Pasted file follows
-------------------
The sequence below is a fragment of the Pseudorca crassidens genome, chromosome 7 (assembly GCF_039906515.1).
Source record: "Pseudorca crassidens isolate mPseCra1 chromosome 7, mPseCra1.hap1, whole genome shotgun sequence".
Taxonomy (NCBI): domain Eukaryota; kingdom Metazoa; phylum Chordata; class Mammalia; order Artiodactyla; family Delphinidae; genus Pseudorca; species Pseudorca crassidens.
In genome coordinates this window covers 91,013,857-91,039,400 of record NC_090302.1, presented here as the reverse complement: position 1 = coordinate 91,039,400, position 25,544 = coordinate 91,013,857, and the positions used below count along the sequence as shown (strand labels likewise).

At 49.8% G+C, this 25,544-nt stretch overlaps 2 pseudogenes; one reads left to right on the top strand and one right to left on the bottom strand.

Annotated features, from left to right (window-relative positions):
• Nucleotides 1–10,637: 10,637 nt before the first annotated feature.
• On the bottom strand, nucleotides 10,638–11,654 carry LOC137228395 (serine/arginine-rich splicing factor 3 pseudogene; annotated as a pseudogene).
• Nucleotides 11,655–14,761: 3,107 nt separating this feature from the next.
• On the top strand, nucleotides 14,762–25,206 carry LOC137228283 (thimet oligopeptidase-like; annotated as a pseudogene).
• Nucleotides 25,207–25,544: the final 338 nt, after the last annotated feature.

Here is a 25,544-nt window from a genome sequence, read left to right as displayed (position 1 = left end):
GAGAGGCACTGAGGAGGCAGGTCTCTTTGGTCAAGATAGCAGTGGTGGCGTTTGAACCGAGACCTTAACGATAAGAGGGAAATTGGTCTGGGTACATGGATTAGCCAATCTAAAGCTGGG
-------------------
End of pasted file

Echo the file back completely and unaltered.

The sequence below is a fragment of the Pseudorca crassidens genome, chromosome 7 (assembly GCF_039906515.1).
Source record: "Pseudorca crassidens isolate mPseCra1 chromosome 7, mPseCra1.hap1, whole genome shotgun sequence".
Taxonomy (NCBI): domain Eukaryota; kingdom Metazoa; phylum Chordata; class Mammalia; order Artiodactyla; family Delphinidae; genus Pseudorca; species Pseudorca crassidens.
In genome coordinates this window covers 91,013,857-91,039,400 of record NC_090302.1, presented here as the reverse complement: position 1 = coordinate 91,039,400, position 25,544 = coordinate 91,013,857, and the positions used below count along the sequence as shown (strand labels likewise).

At 49.8% G+C, this 25,544-nt stretch overlaps 2 pseudogenes; one reads left to right on the top strand and one right to left on the bottom strand.

Annotated features, from left to right (window-relative positions):
• Nucleotides 1–10,637: 10,637 nt before the first annotated feature.
• On the bottom strand, nucleotides 10,638–11,654 carry LOC137228395 (serine/arginine-rich splicing factor 3 pseudogene; annotated as a pseudogene).
• Nucleotides 11,655–14,761: 3,107 nt separating this feature from the next.
• On the top strand, nucleotides 14,762–25,206 carry LOC137228283 (thimet oligopeptidase-like; annotated as a pseudogene).
• Nucleotides 25,207–25,544: the final 338 nt, after the last annotated feature.

Here is a 25,544-nt window from a genome sequence, read left to right as displayed (position 1 = left end):
GAGAGGCACTGAGGAGGCAGGTCTCTTTGGTCAAGATAGCAGTGGTGGCGTTTGAACCGAGACCTTAACGATAAGAGGGAAATTGGTCTGGGTACATGGATTAGCCAATCTAAAGCTGGG